Home & Garden

The top 5 overlooked valuable objects in your home

Pictured is Kenneth Jay Lane original designer costume jewelry worth $500. Jewelry is one of the top overlooked valuable items.
Pictured is Kenneth Jay Lane original designer costume jewelry worth $500. Jewelry is one of the top overlooked valuable items. Photo provided

Ever wonder what valuable antiques are hiding in your house? There are many antiques, works of art and collectibles that have significant value, which many people want you to just toss out with the trash or put out on your front lawn at a low market priced yard sale.

I evaluate quality antiques all the time, and I know value when I see it. At more than 150 public and corporate events every year, I tell people what their antique is and what it is really worth. Here are my top five overlooked valuable objects that you should cherish and might be hiding right under your nose:

Jewelry: Hold on to Grandma’s old brooch, earrings or rings. Those pieces of jewelry featuring precious metals, faceted or cabochon gemstones, pearls, etc., can have big value on the antiques and collectibles market. Look for the authentic marks on gold like 14- and 18-karat and the embossed marks on silver, like sterling or 925. Remember that even costume jewelry pieces by Trifari, Kenneth Jay Lane, Renoir and Matisse, Miriam Haskell and others are trendy and valuable dating back to the 1940s to the 1980s.

Paintings: Some of the most commonly overlooked objects in our homes are works of art, such as oil and acrylic paintings on canvas depicting landscapes, still lifes, portraits and famous or historic places. These paintings, in good condition, can represent a windfall once they are properly appraised and authenticated. Remember, do not have your paintings cleaned before you have them appraised.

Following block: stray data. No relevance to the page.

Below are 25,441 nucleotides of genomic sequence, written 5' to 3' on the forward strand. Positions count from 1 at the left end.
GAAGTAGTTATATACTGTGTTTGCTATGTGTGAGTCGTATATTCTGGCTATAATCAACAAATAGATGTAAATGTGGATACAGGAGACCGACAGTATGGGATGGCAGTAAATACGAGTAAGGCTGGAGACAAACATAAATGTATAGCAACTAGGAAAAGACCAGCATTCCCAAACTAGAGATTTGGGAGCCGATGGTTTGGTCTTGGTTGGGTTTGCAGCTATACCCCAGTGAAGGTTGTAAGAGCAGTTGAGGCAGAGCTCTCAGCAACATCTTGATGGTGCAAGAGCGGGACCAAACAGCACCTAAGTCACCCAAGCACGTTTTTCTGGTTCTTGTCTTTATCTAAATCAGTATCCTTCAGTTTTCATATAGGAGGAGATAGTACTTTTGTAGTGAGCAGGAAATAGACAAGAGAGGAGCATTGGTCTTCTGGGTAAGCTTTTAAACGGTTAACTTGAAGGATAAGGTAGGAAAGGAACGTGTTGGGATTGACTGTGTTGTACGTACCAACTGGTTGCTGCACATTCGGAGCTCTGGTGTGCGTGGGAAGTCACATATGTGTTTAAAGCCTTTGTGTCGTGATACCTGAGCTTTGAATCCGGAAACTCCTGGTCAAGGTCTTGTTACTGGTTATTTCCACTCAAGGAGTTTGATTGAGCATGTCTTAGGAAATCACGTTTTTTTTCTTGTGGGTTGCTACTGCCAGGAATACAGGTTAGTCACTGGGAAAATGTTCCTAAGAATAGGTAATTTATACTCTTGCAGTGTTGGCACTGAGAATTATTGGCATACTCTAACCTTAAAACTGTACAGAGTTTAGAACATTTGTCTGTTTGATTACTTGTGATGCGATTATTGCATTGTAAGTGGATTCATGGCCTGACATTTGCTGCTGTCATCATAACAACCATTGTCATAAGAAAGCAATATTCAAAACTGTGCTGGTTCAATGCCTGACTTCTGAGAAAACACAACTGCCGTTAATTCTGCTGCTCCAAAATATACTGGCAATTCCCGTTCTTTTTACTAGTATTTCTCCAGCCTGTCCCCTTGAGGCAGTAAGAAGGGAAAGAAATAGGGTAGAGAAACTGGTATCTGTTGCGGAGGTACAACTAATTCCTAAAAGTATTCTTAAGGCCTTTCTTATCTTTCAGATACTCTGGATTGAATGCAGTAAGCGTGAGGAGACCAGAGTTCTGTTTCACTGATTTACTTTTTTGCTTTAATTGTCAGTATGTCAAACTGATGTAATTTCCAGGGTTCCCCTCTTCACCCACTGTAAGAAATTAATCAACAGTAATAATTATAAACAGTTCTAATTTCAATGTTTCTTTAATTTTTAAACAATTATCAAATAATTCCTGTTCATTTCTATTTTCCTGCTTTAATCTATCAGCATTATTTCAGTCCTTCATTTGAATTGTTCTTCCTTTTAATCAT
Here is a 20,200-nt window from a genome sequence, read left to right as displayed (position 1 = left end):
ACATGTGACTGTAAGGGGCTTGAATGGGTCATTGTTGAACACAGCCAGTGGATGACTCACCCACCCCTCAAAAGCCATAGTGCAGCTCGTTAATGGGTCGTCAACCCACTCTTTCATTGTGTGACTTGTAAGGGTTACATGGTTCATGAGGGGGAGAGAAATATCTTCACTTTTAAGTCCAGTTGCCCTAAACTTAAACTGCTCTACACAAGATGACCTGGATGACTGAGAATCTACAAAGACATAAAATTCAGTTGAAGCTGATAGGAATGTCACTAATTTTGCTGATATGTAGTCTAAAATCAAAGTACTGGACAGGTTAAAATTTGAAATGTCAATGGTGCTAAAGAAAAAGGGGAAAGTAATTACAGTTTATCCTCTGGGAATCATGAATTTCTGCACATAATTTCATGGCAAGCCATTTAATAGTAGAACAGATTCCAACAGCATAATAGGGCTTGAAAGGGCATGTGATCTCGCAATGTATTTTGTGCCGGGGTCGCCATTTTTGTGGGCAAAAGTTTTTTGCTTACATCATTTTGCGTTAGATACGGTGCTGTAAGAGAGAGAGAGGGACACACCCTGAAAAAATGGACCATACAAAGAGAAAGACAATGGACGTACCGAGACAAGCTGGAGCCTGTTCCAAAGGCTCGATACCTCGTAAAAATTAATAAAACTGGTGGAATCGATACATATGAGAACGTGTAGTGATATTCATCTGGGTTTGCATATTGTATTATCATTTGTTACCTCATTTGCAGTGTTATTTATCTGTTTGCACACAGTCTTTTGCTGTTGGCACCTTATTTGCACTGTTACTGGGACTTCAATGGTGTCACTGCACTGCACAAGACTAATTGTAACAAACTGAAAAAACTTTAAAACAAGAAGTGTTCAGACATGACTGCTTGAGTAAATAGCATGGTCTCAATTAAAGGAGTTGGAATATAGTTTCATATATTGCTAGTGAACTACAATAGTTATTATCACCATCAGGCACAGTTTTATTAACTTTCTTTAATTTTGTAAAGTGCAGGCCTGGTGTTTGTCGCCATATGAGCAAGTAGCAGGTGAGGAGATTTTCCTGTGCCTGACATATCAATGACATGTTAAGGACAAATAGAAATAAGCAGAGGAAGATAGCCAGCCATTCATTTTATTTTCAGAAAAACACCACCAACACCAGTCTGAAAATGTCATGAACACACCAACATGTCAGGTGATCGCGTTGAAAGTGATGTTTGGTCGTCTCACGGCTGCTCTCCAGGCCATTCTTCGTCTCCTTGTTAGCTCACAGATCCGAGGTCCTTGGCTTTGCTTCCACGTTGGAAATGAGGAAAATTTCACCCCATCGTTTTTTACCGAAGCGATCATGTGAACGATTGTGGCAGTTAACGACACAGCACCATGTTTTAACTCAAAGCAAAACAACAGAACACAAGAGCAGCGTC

Sculptures: Do you have an old bust hanging around the house? The most valuable sculptures are those made of good quality materials like cast metal, constructed metal or carved wood. Look for three dimensional sculptures depicting famous figures, well-known people, literary figures and the like. Many interior designers are bringing these accessories back into favor and others are using them as starting points for repurposing projects.

Furniture: Modern furniture is making a big splash in the marketplace now. Art Deco, Mid-Century Modern, Art Moderne and vintage pieces from the 1920s to the 1980s are all the rage. Also, some specialty pieces from the 18th and 19th centuries are also valuable. I have heard many people talk about “brown furniture” as being worthless when that simply is not true. Some dealers and auctioneers who don’t want to be bothered moving large pieces of vintage mahogany furniture and are telling folks it is worthless. The oddity is that I have seen many millennials seeking out such pieces of furniture that remind them of Grandma’s house when decorating new homes. Durable, good looking and strong pieces of furniture made of hard woods dating from the early 1900s are finding their place in trendy, youthful apartments and newlyweds’ homes.

Remember, if someone convinces you that your piece of furniture is not marketable or not valuable, they get to buy that furniture from you for a steal. Don’t be fooled.

Glass: Don’t bypass that piece of Murano glass from Italy, a Dale Chihuly sea form sculpture, Grandma’s Carnival glass candy dish or a striking stained glass window from a local church because these items are sought after the world over. Glass remains a very desirable collectible. Good looking and alive with color still attracts collectors to art glass.

Lori Verderame is an antiques appraiser, nationally syndicated columnist and author, and award-winning TV personality with a doctorate in the field. She presents antique appraisal events, keynote speeches and lectures to worldwide audiences. Visit www.DrLoriV.com. Follow her on Facebook.com/ DoctorLori or call 888-431-1010.